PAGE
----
Graduate Thesis Or Dissertation


Translation and Accumulation: Spatial Politics of Parks and Trees in China Public Deposited
  • This thesis examines two political and distinctly spatial processes in contemporary approaches to the environment in China: translation and accumulation. With China’s increasing international environmental leadership, how environmental goals are pursued in China matters– for the lives of residents in project areas, for climate change, and for the models of environmental approaches that circulate globally. This thesis’ first chapter develops an analytic of translation through a study on China’s new national park system. It explores how Western-based conservationists have been involved in “translating” the concept and practice of national parks to China. It argues that this translation begins with “translators’” intimate, affective experiences of nature and proceeds through diplomatic “speech strategies” that show how politics infuse translation at the interpersonal scale. There are of course no “direct translations” of national parks, and how this translation project “lands” in Chinese contexts bears effects contingent on geographical and historical particularities. The second chapter examines accumulation in approaches to the environment through the case of Ant Forest, a highly popular app-based project run by Chinese financial technology giant Ant Group that transforms individuals’ green, low-carbon actions into afforestation projects. The chapter investigates the promise of financial technology (combined as “fintech”) to solve environmental problems. It finds that Ant Forest, in harnessing fintech, defines “green” activities more according to political-economic relationships that generate corporate profit, than according to actual environmental benefit, and that in models like Ant’s, fintech opens possibilities for novel sites of value production in processes of capital accumulation, especially in articulation with carbon markets, which financialize nature. Translation of national parks and accumulation in Ant Forest illustrate how politics and spatiality are intricately intertwined in approaches to environmental challenges in China today.This research demonstrates that attention to these spatial politics is essential to evaluating both justness and effectiveness in proposals like national parks and green fintech.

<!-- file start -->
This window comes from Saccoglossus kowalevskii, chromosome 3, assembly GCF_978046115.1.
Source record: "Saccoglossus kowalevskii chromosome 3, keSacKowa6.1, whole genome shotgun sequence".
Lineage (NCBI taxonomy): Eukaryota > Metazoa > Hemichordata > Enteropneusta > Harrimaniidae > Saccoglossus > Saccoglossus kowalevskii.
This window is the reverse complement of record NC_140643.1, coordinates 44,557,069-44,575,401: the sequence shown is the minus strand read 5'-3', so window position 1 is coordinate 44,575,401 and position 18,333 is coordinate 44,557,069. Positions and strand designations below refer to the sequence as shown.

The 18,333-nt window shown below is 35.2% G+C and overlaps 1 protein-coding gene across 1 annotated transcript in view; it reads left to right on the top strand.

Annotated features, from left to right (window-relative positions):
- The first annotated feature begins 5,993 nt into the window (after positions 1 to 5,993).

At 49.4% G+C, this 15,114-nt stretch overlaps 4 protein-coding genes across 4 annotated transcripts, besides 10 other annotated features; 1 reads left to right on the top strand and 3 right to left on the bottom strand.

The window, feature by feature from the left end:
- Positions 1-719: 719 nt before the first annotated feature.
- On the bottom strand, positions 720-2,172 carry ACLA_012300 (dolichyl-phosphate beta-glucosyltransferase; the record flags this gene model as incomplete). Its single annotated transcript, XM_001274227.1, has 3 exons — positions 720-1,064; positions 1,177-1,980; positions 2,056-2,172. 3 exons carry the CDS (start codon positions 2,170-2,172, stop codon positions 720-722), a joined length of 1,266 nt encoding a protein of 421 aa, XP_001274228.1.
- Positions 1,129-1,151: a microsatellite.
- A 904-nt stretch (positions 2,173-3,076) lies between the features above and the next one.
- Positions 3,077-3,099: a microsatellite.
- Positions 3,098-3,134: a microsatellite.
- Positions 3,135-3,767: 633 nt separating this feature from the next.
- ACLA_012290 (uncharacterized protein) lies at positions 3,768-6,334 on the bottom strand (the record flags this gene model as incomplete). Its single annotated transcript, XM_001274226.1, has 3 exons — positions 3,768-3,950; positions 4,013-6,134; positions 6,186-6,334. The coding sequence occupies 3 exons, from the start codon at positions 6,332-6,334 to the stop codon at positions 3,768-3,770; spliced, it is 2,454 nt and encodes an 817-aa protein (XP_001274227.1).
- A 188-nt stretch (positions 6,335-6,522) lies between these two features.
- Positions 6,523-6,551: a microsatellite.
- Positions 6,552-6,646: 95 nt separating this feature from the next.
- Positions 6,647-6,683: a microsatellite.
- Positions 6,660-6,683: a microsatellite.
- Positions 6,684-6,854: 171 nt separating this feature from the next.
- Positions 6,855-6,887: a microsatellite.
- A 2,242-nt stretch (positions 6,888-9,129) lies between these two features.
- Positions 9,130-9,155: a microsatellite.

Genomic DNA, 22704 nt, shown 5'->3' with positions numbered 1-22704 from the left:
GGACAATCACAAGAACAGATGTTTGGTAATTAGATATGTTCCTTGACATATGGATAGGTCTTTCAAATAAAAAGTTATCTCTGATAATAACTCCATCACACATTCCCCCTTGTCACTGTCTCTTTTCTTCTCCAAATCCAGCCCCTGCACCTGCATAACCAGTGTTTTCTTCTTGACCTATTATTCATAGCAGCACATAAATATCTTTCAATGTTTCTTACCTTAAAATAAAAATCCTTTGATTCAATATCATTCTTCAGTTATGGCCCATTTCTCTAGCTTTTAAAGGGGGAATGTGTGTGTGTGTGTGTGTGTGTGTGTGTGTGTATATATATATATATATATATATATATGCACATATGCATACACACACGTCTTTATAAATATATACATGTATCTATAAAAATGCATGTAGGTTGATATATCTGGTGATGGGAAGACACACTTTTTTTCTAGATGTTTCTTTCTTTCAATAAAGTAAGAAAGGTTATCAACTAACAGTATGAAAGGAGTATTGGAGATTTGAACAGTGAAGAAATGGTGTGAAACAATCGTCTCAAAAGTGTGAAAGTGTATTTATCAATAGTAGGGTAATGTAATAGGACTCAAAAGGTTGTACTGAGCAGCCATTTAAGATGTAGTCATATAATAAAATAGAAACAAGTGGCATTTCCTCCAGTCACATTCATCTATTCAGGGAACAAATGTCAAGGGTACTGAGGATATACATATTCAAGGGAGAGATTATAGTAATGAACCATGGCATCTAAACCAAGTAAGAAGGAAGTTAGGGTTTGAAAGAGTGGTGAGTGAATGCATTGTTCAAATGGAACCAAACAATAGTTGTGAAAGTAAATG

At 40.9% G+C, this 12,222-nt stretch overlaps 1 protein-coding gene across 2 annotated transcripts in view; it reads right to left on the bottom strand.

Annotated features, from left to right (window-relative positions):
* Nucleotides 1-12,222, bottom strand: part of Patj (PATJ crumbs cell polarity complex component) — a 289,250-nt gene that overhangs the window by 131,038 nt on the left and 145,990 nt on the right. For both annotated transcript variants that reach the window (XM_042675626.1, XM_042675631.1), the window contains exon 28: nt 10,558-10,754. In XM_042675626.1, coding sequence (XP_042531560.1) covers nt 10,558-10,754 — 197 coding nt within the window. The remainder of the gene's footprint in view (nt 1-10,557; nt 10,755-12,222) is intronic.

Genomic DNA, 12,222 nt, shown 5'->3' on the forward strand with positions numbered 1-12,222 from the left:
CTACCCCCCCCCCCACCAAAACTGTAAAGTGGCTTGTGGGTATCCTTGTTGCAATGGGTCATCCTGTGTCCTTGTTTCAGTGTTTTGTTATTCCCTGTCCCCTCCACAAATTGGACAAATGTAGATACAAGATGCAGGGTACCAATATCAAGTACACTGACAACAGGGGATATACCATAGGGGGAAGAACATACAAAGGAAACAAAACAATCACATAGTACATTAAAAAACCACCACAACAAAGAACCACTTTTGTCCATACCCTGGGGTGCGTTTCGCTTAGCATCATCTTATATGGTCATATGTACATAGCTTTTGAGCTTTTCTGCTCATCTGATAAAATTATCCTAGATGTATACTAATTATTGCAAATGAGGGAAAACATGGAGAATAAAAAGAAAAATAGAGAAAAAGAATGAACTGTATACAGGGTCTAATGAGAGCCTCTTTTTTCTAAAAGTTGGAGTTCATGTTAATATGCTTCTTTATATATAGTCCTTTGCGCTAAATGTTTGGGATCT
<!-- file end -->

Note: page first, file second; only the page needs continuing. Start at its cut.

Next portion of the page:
Date Issued
  • 2022-06-15
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Last Modified
  • 2022-09-24
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